Resolution #2: Improve (or Create) Your Landing Pages

Do you know what a landing page is? You might not, and that's okay. When you are advertising an event and a fan clicks on the ad to visit your site, they should almost always be directed to a landing page. Occasionally, this may be your homepage, but most of the time it shouldn’t be. Your homepage is pretty general and could lead someone in a dozen different directions. The more options you give a potential buyer, the less likely it is they’ll choose any of them. Here are some landing page tips:

  • Your landing page should have a specific, upfront goal (for example, buying tickets to a single event). 
  • You want the primary headline or subject of your landing page to match the ad or email your fan clicked on. 
  • Your call to action (“Get Your Tickets” for instance) should be super visible and high enough so the fan doesn’t need to scroll to see it. 
  • The call to action should be a button that is a bold and contrasting in color from the rest of the page. 
  • Including a video can increase your conversion by up to 80%.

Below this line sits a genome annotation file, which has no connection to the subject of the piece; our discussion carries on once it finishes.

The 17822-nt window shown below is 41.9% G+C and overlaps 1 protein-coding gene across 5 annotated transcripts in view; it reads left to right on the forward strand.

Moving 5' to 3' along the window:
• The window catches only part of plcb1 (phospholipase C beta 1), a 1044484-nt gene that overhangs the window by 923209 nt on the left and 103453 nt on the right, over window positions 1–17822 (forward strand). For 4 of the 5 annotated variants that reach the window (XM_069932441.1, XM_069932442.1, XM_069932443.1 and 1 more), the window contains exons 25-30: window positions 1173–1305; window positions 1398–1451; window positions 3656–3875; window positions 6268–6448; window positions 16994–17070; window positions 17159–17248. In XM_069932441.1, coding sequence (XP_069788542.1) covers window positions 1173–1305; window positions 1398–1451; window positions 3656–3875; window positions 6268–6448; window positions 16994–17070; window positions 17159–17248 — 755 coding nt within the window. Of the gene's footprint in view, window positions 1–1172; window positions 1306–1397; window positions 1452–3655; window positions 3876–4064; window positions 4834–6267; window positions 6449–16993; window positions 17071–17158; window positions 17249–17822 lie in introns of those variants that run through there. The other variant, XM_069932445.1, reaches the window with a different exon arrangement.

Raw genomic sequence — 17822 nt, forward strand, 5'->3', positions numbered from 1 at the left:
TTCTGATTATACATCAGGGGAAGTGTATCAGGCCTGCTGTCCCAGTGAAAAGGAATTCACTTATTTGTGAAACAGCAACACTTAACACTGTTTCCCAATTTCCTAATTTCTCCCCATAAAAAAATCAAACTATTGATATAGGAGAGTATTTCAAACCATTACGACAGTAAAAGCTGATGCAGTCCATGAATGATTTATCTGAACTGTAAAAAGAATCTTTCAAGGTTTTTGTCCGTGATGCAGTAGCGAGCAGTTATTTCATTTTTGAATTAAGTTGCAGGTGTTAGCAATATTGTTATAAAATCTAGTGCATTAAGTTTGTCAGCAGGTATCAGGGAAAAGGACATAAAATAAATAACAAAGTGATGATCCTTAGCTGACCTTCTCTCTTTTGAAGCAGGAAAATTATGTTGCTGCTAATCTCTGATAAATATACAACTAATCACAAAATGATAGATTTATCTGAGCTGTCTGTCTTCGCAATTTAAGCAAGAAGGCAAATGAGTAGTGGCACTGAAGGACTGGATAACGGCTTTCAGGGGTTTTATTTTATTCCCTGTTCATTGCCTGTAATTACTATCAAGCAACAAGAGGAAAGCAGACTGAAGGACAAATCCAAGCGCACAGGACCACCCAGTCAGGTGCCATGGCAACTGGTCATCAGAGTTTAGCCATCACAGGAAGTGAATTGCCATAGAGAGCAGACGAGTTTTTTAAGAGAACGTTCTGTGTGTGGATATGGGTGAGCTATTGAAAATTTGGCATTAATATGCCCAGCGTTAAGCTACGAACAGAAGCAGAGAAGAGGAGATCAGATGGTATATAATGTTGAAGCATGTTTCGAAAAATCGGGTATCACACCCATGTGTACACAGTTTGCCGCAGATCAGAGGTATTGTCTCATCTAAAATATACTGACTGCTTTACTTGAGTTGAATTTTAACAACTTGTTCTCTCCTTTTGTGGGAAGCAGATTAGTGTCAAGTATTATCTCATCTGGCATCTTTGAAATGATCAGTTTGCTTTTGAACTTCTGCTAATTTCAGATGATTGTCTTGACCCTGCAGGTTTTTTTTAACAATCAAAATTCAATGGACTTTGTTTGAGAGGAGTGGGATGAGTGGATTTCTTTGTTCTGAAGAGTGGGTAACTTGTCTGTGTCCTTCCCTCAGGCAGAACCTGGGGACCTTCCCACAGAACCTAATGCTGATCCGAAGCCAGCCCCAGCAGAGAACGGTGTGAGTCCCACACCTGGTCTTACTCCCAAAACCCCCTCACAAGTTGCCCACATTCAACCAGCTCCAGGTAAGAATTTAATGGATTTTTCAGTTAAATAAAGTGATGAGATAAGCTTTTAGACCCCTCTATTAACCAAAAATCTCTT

• Do you have an offer? Be upfront about it! 
  • Use testimonials or quotes from patrons on your landing page. Your fans want to know that they are getting into something other people are also into. 
  • De-clutter your page, and only say what’s absolutely necessary. White space and bullet points are great for readability. 
Most of the time, a landing page is the first impression, and you want to get your new fan in and out with a great experience as quickly as possible. 


Resolution #3: Don’t Ask For My Life Story, Just Let Me Buy a Ticket

I can’t tell you the number of times I’ve made the decision to buy a ticket, then I’ve gotten to the purchase page and have been overwhelmed by what they are asking me. There are only four pieces of personal information you actually need from your buyer:

  • name
  • credit card number
  • address for payment verification
  • and email to send a confirmation

Don’t ask them for anything else. Give your fan what they want - a ticket - and follow up later with an email if you want to learn more about them.